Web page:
Albany County executive tries to ease fears of 'Meals on Wheels' cuts
- Author: Larry Hoffman Mar 20, 2017,
Mar 20, 2017, 20:40
Did the White House budget director say Meals on Wheels "doesn't work"? The program serves food to thousands of people, many of whom are seniors who are homebound and in need. "We are getting into the Easter month when not so many people are willing to give", she said.
Meals on Wheels stated that the program opposes any cut to its funding.
Those programs constitute sizable funding for Meals on Wheels, a nonprofit with more than 5,000 local branches that provides hot meals and support for about 2.4 million senior citizens.
Further, Meals on Wheels is not one single national organization, but an affiliation of independent operations around the U.S. There are more than 5,000 affiliates, all with different sources of funding, including government appropriations, foundation grants, individual donations, and corporate support.
President Trump's "skinny budget" doesn't seek to directly cut funds from Meals on Wheels, because it is not a federal program.
Ham walked the rest of the panel through some of the problems with the community block grant program.
Meals on Wheels has seen a surge in volunteers since the budget proposal was released. We can't spend money on programs just because they sound good.
"It's not just a meal, but a wellness check", Noe said.
There's also speculation by the organization that Trump's budget could slash the Older Americans Act, which funds more than one-third of Meals on Wheels operations, although the actual effect of the budget cuts will not be clear until more details come out.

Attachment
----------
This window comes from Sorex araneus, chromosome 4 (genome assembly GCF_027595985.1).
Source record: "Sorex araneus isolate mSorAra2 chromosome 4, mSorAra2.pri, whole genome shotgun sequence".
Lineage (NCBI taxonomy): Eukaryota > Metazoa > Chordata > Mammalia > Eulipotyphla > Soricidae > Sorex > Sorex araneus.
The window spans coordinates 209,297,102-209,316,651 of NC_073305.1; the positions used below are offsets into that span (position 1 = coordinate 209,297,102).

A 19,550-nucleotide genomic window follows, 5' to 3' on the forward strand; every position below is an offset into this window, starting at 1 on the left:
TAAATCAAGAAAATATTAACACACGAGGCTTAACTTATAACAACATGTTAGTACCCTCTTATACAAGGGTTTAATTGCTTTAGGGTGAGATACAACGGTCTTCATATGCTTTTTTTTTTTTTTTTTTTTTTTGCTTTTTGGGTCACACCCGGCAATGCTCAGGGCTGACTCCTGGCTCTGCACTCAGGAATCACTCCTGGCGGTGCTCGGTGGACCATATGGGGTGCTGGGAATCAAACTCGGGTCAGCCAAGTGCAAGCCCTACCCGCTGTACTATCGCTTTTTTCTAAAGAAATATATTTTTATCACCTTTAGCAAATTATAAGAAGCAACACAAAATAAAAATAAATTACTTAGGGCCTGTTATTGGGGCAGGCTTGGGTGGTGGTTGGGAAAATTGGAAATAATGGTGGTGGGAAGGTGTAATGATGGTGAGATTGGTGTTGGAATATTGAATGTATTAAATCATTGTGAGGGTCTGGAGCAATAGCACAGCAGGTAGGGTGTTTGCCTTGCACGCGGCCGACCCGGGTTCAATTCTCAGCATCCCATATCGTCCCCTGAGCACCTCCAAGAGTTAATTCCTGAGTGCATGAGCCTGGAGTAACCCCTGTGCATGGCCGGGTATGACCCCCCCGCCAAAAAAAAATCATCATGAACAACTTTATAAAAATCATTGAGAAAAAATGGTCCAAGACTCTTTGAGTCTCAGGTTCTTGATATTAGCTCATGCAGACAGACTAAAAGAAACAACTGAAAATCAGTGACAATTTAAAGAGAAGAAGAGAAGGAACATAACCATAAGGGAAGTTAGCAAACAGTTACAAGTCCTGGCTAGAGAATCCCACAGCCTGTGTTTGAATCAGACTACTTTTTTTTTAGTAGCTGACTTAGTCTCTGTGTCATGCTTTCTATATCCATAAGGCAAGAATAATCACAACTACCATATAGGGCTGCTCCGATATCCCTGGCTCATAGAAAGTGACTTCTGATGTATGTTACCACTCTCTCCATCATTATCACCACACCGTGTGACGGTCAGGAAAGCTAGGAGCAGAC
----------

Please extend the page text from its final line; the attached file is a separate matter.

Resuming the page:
The direct funding for Meals on Wheels programs comes from the Nutrition Service Programs, administered by the Administration on Aging within the Administration for Community Living of the U.S. Department of Health and Human Services under the Older Americans Act.
Bertolette says there would be a "more sweeping negative impact" on Meals on Wheels if that funding shrinks.
White House budget director Mick Mulvaney defended the proposed cuts, including that to Meals on Wheels.
"The federal government has spent over $150 billion on this block grant since its inception in 1974, but the program is not well-targeted to the poorest populations and has not demonstrated results", the authors of the budget blueprint say. "I think it's fairly compassionate to go to [taxpayers] and say, look we're not gonna ask you for your hard-earned money anymore. unless we can guarantee to you that that money is going to be used in a proper function". It's another example of the phenomenon of "rage fundraising", where the anger and concerns of donors to progressive and anti-poverty causes threatened by President Trump's proposed policies and budget have brought about a fundraising boom. Both Republican and Democratic legislators have promised to protect the Meals on Wheels program. "It is one I would never vote to cut even one dollar".